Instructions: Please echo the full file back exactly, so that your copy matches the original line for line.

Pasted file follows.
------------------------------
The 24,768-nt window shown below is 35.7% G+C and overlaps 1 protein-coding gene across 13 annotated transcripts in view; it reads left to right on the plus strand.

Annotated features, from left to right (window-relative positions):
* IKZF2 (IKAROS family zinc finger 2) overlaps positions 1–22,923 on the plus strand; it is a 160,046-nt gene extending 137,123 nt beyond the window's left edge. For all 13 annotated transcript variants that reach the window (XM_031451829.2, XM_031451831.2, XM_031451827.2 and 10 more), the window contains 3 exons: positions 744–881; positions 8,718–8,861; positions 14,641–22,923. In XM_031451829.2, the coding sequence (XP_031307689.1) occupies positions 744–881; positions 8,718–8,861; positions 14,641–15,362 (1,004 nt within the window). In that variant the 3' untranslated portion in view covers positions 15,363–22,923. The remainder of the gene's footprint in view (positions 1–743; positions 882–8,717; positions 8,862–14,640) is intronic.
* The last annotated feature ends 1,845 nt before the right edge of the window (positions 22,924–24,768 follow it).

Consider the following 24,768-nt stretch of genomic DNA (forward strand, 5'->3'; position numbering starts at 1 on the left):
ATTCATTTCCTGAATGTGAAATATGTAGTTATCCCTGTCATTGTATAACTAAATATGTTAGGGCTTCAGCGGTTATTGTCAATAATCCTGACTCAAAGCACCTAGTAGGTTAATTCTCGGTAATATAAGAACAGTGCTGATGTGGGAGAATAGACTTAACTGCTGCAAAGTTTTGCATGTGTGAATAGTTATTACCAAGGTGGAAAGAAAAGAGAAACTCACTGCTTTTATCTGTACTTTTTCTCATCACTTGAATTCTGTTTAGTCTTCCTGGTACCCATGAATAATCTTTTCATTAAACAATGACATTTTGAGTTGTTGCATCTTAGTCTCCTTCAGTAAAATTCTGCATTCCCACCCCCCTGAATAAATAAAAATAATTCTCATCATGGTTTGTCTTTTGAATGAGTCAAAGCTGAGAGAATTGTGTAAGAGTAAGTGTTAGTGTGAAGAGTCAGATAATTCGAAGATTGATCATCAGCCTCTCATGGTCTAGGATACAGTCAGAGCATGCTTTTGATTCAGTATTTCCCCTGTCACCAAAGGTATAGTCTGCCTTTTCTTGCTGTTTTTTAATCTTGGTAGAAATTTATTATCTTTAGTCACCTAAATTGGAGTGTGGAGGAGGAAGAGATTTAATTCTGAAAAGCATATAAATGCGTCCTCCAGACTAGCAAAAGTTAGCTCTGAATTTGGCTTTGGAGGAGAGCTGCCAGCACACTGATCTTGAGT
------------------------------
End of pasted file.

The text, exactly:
The 24,768-nt window shown below is 35.7% G+C and overlaps 1 protein-coding gene across 13 annotated transcripts in view; it reads left to right on the plus strand.

Annotated features, from left to right (window-relative positions):
* IKZF2 (IKAROS family zinc finger 2) overlaps positions 1–22,923 on the plus strand; it is a 160,046-nt gene extending 137,123 nt beyond the window's left edge. For all 13 annotated transcript variants that reach the window (XM_031451829.2, XM_031451831.2, XM_031451827.2 and 10 more), the window contains 3 exons: positions 744–881; positions 8,718–8,861; positions 14,641–22,923. In XM_031451829.2, the coding sequence (XP_031307689.1) occupies positions 744–881; positions 8,718–8,861; positions 14,641–15,362 (1,004 nt within the window). In that variant the 3' untranslated portion in view covers positions 15,363–22,923. The remainder of the gene's footprint in view (positions 1–743; positions 882–8,717; positions 8,862–14,640) is intronic.
* The last annotated feature ends 1,845 nt before the right edge of the window (positions 22,924–24,768 follow it).

Consider the following 24,768-nt stretch of genomic DNA (forward strand, 5'->3'; position numbering starts at 1 on the left):
ATTCATTTCCTGAATGTGAAATATGTAGTTATCCCTGTCATTGTATAACTAAATATGTTAGGGCTTCAGCGGTTATTGTCAATAATCCTGACTCAAAGCACCTAGTAGGTTAATTCTCGGTAATATAAGAACAGTGCTGATGTGGGAGAATAGACTTAACTGCTGCAAAGTTTTGCATGTGTGAATAGTTATTACCAAGGTGGAAAGAAAAGAGAAACTCACTGCTTTTATCTGTACTTTTTCTCATCACTTGAATTCTGTTTAGTCTTCCTGGTACCCATGAATAATCTTTTCATTAAACAATGACATTTTGAGTTGTTGCATCTTAGTCTCCTTCAGTAAAATTCTGCATTCCCACCCCCCTGAATAAATAAAAATAATTCTCATCATGGTTTGTCTTTTGAATGAGTCAAAGCTGAGAGAATTGTGTAAGAGTAAGTGTTAGTGTGAAGAGTCAGATAATTCGAAGATTGATCATCAGCCTCTCATGGTCTAGGATACAGTCAGAGCATGCTTTTGATTCAGTATTTCCCCTGTCACCAAAGGTATAGTCTGCCTTTTCTTGCTGTTTTTTAATCTTGGTAGAAATTTATTATCTTTAGTCACCTAAATTGGAGTGTGGAGGAGGAAGAGATTTAATTCTGAAAAGCATATAAATGCGTCCTCCAGACTAGCAAAAGTTAGCTCTGAATTTGGCTTTGGAGGAGAGCTGCCAGCACACTGATCTTGAGT